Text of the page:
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What Has Living a Year With SARS-CoV-2 Taught Us?

What Has Living a Year With SARS-CoV-2 Taught Us?

A painting showing a cross section through SARS-CoV-2 surrounded by blood plasma, with neutralising antibodies in bright yellow. Illustration: David S. Goodsell, RCSB Protein Data Bank and Springer Nature; doi: 10.2210/rcsb_pdb/goodsell-gallery-025

On this day, last year, I pondered the empty streets fringed with tarpaulined handcarts and their dejected vendors discussing methods for survival. Then, the coronavirus was a monster to be trapped, masks were bijou couture, chemists were running out of sanitisers, hydroxychloroquine and pulse oximeters. Neighbours had oxygen cylinders stashed beneath their beds and doused their vegetables in bleach.

Today, I ponder the same empty streets, the same tarpaulined handcarts and those same dejected vendors. The coronavirus is on the prowl, masks are mandatory, neighbours are still mesmerised by their oximeters. A minuscule fraction of the nation is vaccinated. But for this difference, nothing has changed. The pulse is one of panic, accelerated each day with shrieks of new iterations of SARS-CoV-2. Actually, it is scarcely ever called that anymore. We talk of mutants and variants. This, we tell ourselves, is the second wave of COVID. Or is it the third?

Déjà vu. We have dedicated ourselves to the stupidities of 2020 again. What has living a year with SARS-CoV-2 taught us?

Besides its jargon, nothing.

Yet, we should be well-armed in information by now. What gets in the way? Panic.

Panic kills more efficiently than any virus can.

When the dust settles, if our species is still around, the damage caused by our panic will have a recognisable signature. As yet, we only see it in pixels.

To anyone following the pandemic as it unfolded, it was evident last year that severe COVID-19 was the result of an uncontrolled, uncontrollable, inflammatory response, the fallout of  immunity gone wrong.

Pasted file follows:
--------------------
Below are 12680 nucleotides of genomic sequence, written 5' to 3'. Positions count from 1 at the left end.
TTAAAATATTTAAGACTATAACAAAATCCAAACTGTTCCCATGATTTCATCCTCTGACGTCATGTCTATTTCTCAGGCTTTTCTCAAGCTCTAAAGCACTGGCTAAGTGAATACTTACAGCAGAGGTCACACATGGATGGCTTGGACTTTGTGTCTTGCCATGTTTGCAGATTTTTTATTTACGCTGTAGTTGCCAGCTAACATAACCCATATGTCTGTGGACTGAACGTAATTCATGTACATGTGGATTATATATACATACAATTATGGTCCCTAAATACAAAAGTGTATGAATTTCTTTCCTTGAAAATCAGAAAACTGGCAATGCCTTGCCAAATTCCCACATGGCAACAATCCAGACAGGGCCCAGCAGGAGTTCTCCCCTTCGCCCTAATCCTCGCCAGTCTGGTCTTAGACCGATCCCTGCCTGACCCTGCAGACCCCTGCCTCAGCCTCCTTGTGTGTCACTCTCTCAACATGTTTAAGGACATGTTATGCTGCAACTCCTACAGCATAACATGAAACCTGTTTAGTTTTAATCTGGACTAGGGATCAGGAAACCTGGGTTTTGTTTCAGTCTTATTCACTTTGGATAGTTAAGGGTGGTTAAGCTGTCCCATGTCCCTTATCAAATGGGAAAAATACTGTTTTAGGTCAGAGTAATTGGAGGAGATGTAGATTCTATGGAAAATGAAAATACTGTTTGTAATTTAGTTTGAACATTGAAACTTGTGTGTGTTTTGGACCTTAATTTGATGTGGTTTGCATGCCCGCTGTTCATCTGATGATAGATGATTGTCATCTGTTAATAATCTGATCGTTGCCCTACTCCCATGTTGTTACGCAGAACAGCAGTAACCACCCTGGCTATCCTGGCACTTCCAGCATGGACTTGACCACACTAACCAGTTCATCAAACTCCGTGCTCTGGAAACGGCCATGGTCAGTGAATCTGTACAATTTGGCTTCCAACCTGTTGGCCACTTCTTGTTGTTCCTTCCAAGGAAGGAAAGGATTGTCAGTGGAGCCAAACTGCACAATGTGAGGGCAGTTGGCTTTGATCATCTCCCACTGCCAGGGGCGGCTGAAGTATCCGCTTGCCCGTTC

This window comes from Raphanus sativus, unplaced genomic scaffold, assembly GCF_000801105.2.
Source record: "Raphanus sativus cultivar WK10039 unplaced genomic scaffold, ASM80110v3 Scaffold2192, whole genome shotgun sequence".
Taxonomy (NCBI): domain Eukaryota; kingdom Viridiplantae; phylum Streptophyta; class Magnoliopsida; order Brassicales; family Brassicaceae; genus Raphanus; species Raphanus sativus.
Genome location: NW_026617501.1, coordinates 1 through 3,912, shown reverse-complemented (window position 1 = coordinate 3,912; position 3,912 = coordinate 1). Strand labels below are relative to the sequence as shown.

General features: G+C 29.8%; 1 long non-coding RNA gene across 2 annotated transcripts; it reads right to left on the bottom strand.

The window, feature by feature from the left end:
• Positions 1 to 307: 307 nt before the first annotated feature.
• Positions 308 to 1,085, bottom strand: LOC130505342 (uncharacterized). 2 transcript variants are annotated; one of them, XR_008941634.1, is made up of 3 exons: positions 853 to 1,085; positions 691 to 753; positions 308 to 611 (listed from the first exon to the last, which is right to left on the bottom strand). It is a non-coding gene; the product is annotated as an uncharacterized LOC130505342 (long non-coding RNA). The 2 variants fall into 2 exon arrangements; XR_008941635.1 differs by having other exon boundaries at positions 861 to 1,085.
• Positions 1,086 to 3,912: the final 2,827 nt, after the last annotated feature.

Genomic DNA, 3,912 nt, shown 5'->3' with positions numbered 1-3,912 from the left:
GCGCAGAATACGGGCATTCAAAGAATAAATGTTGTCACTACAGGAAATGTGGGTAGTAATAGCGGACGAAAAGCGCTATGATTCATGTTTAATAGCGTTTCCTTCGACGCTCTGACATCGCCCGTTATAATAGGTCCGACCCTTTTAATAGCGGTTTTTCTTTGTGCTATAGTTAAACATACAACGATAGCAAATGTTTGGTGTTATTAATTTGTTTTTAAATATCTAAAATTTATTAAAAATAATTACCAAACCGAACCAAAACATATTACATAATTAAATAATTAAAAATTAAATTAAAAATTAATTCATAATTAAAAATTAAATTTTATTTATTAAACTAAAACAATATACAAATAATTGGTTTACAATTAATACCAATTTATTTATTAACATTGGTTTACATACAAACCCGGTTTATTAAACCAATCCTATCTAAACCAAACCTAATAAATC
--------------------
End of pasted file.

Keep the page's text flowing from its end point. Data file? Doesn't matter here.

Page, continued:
It was therefore likely to be more severe, even fatal, in people who had illnesses that enhanced inflammation. Think diabetes, think cardiovascular disease. And do think, please, because it is the root cause – do think obesity. It was also likely to be more severe in the elderly where inflammatory response is trigger-happy. We knew all this as early as March 2020.

It was self-evident. COVID-19 wasn’t just about the virus. It was about our body’s response to it. As the first response of innate immunity was subverted by the virus, the subsequent cascade of responses turned chaotic. And though it began in the upper respiratory tract, COVID-19 affected every body organ.

This virus engages with a receptor that is present in all body tissues. Its effect depends on how stable our immune response is. The target tissue for maximum injury is the inner lining of blood vessels – everywhere. This explains the mayhem in severe disease where not a single body function escapes disruption.

Unfortunately, immunity is nothing like what the Wellness Bazaar would have us believe. It cannot be ‘boosted’ by various molecules, compounds, exotic seeds, weeds and unidentifiable matter – vegetable, algal, fungal – no matter how earnestly endorsed by celebs. Even ancestral authority must be challenged. By now the nation has swallowed tons of turmeric boiled in the milk of contented cows, and it hasn’t helped. Nor will any other dependable from the kitchen shelf.

That’s usually countered with: Why not swallow them anyway? Even if they don’t help, they can’t possibly do any harm!

Yes, they can.

Those of us who are involved in the pharmacology of foods and spices are alternately thrilled and appalled by their chemistry. In the present situation, suffice it to say they contain molecules that influence the tightly regulated processes of inflammation and blood clotting. Not something you want to meddle with when facing SARS-CoV-2.

The only way to safeguard your immune process is to medically address any illness you may harbour – and otherwise live as sensibly as you can with plenty of fresh air and exercise, hearty delicious meals and a good night’s rest. I could, if you insist, validate that in biochemical terms. Every week there is a bit of research to tell us that, yes, common sense is good science too.

Common sense, alas, robs the moment of drama. To doctor and patient alike, this is very disappointing. The panic is mutual, and is always addressed by a prescription. This is a knee-jerk response. Every patient who tests COVID positive, or has been in contact with a case, is given a list of drugs, advised to keep an eye trained on the pulse oximeter and rush to hospital the moment O2 veers close to suspicious. The drugs are predictably, and provenly, useless. The standard prescription has an antibiotic, an antiviral, anti-parasitics old and new, a slew of vitamins and trace minerals, and enough Vitamin D to help you survive on the far side of the moon. Steroids are reserved for follow-up.